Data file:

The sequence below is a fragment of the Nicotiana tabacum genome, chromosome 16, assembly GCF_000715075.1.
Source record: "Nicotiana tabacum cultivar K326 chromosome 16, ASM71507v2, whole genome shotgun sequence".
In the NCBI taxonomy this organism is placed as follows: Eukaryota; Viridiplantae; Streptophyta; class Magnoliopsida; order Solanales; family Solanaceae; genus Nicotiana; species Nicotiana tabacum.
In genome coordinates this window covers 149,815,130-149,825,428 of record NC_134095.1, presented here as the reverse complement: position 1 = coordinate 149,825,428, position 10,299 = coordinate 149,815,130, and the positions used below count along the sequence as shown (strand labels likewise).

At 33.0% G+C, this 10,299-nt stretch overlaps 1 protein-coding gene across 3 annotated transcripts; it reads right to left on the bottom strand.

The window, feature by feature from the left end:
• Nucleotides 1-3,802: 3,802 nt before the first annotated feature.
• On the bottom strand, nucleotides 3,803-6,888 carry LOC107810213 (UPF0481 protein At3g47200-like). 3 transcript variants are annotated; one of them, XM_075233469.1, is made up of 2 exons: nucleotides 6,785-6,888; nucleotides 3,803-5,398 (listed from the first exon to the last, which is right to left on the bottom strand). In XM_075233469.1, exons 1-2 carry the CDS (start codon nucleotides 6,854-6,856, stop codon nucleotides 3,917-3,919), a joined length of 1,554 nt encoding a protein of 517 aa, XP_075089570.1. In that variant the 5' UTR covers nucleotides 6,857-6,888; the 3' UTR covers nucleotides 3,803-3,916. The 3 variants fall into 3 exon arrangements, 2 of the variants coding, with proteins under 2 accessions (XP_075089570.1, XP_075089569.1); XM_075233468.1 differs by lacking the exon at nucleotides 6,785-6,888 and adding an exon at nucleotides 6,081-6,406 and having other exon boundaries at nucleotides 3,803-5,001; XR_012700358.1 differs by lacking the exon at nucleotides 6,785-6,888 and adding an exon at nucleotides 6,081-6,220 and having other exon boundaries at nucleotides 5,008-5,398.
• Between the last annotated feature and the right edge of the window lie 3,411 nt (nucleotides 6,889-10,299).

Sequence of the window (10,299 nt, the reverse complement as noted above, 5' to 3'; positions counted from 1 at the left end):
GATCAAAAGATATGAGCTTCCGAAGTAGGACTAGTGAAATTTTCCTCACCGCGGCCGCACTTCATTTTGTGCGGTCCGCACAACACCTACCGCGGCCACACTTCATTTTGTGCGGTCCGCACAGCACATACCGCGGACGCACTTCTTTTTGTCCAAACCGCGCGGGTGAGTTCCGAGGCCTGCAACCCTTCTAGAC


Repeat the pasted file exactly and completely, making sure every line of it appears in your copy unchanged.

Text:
The sequence below is a fragment of the Nicotiana tabacum genome, chromosome 16, assembly GCF_000715075.1.
Source record: "Nicotiana tabacum cultivar K326 chromosome 16, ASM71507v2, whole genome shotgun sequence".
In the NCBI taxonomy this organism is placed as follows: Eukaryota; Viridiplantae; Streptophyta; class Magnoliopsida; order Solanales; family Solanaceae; genus Nicotiana; species Nicotiana tabacum.
In genome coordinates this window covers 149,815,130-149,825,428 of record NC_134095.1, presented here as the reverse complement: position 1 = coordinate 149,825,428, position 10,299 = coordinate 149,815,130, and the positions used below count along the sequence as shown (strand labels likewise).

At 33.0% G+C, this 10,299-nt stretch overlaps 1 protein-coding gene across 3 annotated transcripts; it reads right to left on the bottom strand.

The window, feature by feature from the left end:
• Nucleotides 1-3,802: 3,802 nt before the first annotated feature.
• On the bottom strand, nucleotides 3,803-6,888 carry LOC107810213 (UPF0481 protein At3g47200-like). 3 transcript variants are annotated; one of them, XM_075233469.1, is made up of 2 exons: nucleotides 6,785-6,888; nucleotides 3,803-5,398 (listed from the first exon to the last, which is right to left on the bottom strand). In XM_075233469.1, exons 1-2 carry the CDS (start codon nucleotides 6,854-6,856, stop codon nucleotides 3,917-3,919), a joined length of 1,554 nt encoding a protein of 517 aa, XP_075089570.1. In that variant the 5' UTR covers nucleotides 6,857-6,888; the 3' UTR covers nucleotides 3,803-3,916. The 3 variants fall into 3 exon arrangements, 2 of the variants coding, with proteins under 2 accessions (XP_075089570.1, XP_075089569.1); XM_075233468.1 differs by lacking the exon at nucleotides 6,785-6,888 and adding an exon at nucleotides 6,081-6,406 and having other exon boundaries at nucleotides 3,803-5,001; XR_012700358.1 differs by lacking the exon at nucleotides 6,785-6,888 and adding an exon at nucleotides 6,081-6,220 and having other exon boundaries at nucleotides 5,008-5,398.
• Between the last annotated feature and the right edge of the window lie 3,411 nt (nucleotides 6,889-10,299).

Sequence of the window (10,299 nt, the reverse complement as noted above, 5' to 3'; positions counted from 1 at the left end):
GATCAAAAGATATGAGCTTCCGAAGTAGGACTAGTGAAATTTTCCTCACCGCGGCCGCACTTCATTTTGTGCGGTCCGCACAACACCTACCGCGGCCACACTTCATTTTGTGCGGTCCGCACAGCACATACCGCGGACGCACTTCTTTTTGTCCAAACCGCGCGGGTGAGTTCCGAGGCCTGCAACCCTTCTAGAC